AN INCREASE in long-term inflation expectations has driven up FTSE 350 defined benefit liabilities by about 3%, according to outsourcing business Mercer.
The Mercer Pensions Risk Survey showed liabilities rising to £575bn in October from £560bn a month earlier. Assets also rose marginally by £2bn to £520bn, Accountancy Age’s sister publication Professional Pensions reports.
This left IAS19 deficits at £55bn in October from £42bn in September, an increase of 31%.
Mercer said October’s results reversed many of the gains made in September, and funding levels are now back to mid-year levels.
Head of DB risk at Mercer Ali Tayyebi said: “The outlook for long-term RPI inflation has increased again after the sharp decline during September, following the Office for National Statistics announcement of a consultation regarding the future calculation methodology for the RPI.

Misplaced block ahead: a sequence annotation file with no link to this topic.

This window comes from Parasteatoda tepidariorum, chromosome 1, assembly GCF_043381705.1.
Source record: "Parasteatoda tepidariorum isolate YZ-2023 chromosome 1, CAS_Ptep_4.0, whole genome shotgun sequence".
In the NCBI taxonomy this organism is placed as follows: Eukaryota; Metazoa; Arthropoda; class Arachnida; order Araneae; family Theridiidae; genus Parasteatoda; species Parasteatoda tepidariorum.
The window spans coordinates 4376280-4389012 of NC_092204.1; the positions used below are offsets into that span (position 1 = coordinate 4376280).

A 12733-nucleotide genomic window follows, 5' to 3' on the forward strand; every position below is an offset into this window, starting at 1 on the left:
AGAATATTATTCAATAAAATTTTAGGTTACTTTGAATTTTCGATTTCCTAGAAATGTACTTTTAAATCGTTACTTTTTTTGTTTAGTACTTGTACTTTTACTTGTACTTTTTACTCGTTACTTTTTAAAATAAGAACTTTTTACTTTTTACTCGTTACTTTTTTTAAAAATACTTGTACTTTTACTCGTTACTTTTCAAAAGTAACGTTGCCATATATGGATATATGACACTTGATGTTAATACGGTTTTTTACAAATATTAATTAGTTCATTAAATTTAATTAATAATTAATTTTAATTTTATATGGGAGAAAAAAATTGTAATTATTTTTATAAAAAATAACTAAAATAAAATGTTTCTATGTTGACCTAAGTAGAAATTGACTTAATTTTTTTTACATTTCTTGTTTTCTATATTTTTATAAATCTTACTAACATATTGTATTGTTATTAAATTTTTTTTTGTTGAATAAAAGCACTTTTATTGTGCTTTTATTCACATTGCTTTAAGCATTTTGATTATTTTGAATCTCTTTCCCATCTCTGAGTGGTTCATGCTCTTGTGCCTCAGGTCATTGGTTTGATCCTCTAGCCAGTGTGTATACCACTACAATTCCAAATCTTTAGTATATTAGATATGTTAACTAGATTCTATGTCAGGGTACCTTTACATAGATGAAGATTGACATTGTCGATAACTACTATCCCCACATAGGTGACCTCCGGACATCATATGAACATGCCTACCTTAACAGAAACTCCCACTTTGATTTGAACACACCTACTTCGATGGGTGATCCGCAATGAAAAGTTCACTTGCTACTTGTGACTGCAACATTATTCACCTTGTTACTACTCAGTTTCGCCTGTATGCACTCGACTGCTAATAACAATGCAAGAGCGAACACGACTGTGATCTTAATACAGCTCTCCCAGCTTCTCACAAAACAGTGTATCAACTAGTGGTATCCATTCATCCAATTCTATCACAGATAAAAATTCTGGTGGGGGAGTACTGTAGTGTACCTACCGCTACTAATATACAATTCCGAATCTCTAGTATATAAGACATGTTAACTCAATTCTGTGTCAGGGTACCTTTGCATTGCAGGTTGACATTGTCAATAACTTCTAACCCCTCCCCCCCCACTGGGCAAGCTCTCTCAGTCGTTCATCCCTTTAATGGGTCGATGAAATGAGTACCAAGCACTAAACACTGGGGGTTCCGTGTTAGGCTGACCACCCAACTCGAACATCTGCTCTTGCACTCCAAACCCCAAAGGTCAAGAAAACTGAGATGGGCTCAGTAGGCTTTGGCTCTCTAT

“It remains to be seen how much of the ultimate change the market is currently factoring into its outlook.”
However, a review of the Retail Price Index presents a range of outcomes and potential opportunities, explains Mercer partner Adrian Hartshorn.
“If changes to RPI result in it being reduced close to the CPI calculation then this could lead to sharp adjustments – affecting both pension scheme assets and liabilities to differing degrees,” he said.
“For many, but not all, this may have a materially favourable impact on the funding position of their schemes.”
The survey comes after research from Mercer and the ICAEW showed scheme deficits were hampering companies’ investments (PP Online, 5 November).
The EC has been instructed to draft a European Union (EU) directive authorising an EU financial transaction tax, which would apply to ten of the EU’s 28 member states
Accountancy watchdog the FRC has dropped its investigation into the former chief financial officer of Tesco, nearly two years after the supermarket was engulfed in an accounting scandal
Colin imagines how Apple's logo might change in the wake of the EC's ruling over its Irish tax arrangements
Charles Tilley's departure from CIMA leaves the accounting world quieter, but his institute with an exciting foundation